Killing in the Name of God: Addressing Religiously Inspired Violence
Robin Gill explores religiously inspired violence drawing on research into public attitudes on the topic. (2018)
Ben Ryan steps into his new role as Head of Research. 04/09/2018
This September marks the beginning of my sixth year at Theos, which in some ways ought to be surprising, given that the original plan had been to stay only for a three week internship. I like to believe that the fact that I am still here is the result of finding a string of interesting projects to which I could helpfully contribute, rather than gross organizational oversight, but I choose for the sake of my own self–esteem not to find out for sure.
I am hugely excited to be taking on this new role as Head of Research. Theos is preparing to launch some fascinating new reports and publications over the coming months, including Paul Bickley’s work on resilience in the North East, Natan Mladin’s work on debt, and a project that I have been working on with Simon Perfect and Dr Kristin Aune on faith and belief, freedom of speech and religious provision in UK universities. There is also ongoing work on religion and science, on growth and social action in the Church of England, on religion in London and on Western values and identity. This is quite apart from an ambitious continuing programme of blogs, book reviews, and events.
More than the content we are producing, I am excited to be taking on this role at what feels like a crucial time for us as an organization and society more broadly. Theos is an organization that exists to stimulate and enrich debate about religion and society. Society as a whole is entering a critical moment, one in which the UK and the broader West is experiencing something of an existential crisis. Ideas which until very recently made up a common consensus and set of assumptions over our collective identity (national, ethnic, racial, political, religious and others), the trajectory of politics, the place of religion and the nature of public life seem to be breaking down.
Who we are, what we believe and where we are going are all now thoroughly contested questions. The good news is that into this newly fractured space there is an open market for new (and old, and rediscovered) ideas. We believe that within Christianity in particular there are ideas ripe for rediscovery and discussion that hold the potential to be of immense value to society, if only they could be more effectively communicated into today’s public square. Those who have something to say are going to get more opportunities to make their case in a space where past assumptions are breaking down, so long as they can do so intelligently, relevantly and persuasively.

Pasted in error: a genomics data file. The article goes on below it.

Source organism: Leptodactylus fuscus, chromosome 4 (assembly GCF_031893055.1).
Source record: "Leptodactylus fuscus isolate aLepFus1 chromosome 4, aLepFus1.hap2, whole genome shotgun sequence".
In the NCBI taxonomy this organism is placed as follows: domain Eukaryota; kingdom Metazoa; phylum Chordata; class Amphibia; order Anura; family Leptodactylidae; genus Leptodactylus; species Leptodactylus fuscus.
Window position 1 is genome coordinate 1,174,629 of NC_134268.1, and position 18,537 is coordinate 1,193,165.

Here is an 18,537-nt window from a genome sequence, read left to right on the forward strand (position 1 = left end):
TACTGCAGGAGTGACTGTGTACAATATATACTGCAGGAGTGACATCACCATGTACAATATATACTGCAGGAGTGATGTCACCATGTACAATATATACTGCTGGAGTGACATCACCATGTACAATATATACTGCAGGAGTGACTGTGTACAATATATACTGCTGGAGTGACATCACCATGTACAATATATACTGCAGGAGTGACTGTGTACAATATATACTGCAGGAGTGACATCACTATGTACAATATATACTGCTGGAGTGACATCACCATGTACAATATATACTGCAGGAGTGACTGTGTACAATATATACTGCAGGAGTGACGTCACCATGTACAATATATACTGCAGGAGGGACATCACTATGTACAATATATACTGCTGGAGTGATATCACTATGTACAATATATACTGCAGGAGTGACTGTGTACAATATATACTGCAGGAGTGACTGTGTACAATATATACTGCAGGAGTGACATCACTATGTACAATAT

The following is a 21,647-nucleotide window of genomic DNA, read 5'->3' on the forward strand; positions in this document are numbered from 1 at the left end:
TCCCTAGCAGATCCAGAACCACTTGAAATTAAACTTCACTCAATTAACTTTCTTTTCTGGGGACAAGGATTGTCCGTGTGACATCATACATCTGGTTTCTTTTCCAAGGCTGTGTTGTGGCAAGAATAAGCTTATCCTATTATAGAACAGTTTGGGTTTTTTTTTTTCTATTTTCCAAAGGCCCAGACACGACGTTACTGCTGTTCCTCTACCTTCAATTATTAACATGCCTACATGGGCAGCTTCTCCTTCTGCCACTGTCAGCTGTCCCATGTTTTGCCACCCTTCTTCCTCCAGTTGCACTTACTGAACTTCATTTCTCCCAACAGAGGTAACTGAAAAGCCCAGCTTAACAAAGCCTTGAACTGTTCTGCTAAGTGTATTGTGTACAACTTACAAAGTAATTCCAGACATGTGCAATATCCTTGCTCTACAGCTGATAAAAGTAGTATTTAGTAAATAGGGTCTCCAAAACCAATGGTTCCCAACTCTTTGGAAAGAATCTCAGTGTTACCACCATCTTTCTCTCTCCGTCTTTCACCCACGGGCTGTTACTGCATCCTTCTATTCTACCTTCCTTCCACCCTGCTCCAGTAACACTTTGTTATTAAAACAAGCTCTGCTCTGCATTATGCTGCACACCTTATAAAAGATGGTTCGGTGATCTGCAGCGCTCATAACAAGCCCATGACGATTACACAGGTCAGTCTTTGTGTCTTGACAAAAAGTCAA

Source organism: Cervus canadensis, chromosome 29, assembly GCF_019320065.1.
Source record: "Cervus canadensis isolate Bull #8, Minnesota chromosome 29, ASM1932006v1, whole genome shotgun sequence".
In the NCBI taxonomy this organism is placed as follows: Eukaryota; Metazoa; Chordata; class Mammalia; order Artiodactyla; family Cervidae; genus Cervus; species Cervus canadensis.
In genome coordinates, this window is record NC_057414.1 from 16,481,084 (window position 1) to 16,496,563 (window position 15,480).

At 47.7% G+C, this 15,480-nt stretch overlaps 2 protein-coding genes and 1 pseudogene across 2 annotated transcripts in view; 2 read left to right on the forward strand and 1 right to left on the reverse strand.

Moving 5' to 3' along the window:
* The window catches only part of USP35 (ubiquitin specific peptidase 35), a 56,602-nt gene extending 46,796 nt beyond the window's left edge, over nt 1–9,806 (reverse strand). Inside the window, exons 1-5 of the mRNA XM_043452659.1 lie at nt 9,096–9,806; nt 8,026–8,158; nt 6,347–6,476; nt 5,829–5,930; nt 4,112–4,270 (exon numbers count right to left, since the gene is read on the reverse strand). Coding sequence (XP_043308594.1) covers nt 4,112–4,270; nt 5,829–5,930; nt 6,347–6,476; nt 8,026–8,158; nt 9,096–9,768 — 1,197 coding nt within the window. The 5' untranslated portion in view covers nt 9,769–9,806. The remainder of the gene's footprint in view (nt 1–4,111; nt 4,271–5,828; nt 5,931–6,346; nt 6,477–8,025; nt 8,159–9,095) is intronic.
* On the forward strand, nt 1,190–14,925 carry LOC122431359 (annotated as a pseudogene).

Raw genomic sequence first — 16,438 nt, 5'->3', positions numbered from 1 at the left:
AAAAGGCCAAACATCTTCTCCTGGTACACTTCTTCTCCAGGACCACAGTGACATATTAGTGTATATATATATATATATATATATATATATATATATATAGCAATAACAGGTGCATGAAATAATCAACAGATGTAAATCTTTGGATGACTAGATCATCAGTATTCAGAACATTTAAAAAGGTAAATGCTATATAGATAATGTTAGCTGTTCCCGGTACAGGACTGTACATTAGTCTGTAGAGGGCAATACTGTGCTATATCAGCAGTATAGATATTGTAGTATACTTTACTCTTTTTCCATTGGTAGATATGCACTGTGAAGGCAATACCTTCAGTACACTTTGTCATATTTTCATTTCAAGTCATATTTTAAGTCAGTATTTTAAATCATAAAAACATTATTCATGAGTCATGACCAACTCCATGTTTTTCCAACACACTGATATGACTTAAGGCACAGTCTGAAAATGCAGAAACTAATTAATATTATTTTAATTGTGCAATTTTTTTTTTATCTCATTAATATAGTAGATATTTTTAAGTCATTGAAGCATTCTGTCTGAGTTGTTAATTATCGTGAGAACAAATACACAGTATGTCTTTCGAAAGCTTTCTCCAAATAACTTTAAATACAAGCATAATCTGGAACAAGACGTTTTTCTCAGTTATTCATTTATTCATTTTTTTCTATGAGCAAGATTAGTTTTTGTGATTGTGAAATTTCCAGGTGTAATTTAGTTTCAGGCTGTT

We at Theos have plenty to say. In our eleven years we have produced more than 60 reports, nine books (eight of them written or edited by Nick Spencer), hundreds of blogs, reviews and media pieces. The objective of the research programme over the coming years is to maintain that energy while being more strategic in targeting key areas of research where we feel we can be particularly effective in shaping the debate around religion and society. In this critical moment for the UK’s intellectual public sphere we are going to be refining the issues on which we want to speak and the specific projects and ideas that will help to create a better, flourishing society in which the positive contribution of Christianity is not merely recognised, but actively encouraged. This will involve us focusing on a smaller number of research streams in greater depth.
This is a process which we’re going to be undertaking over the coming months, alongside work that is designed to increase our capacity and ability to measure how effective our projects truly are. It is going to be a very busy period and, as ever, the suggestions, comments and support from our network will be extremely welcome and helpful to us. I look forward to hopefully hearing from, and meeting, many of you in the coming months.
Ben Ryan is Head of Research at Theos. He is the editor of Fortress Britain? Ethical Approaches to Immigration Policy for a Post–Brexit Britain (JKP 2018) and the author of Theos reports on chaplaincy, the EU, the Catholic charity sector, mental health and ecumenism. He holds degrees in European politics from the LSE and in Theology and Religious Studies from Cambridge. Outside of Theos he is a trustee of CSAN (Caritas Social Action Network).
Posted 4 September 2018
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Theos researches and investigates the intersection of religion, politics and society in the contemporary world.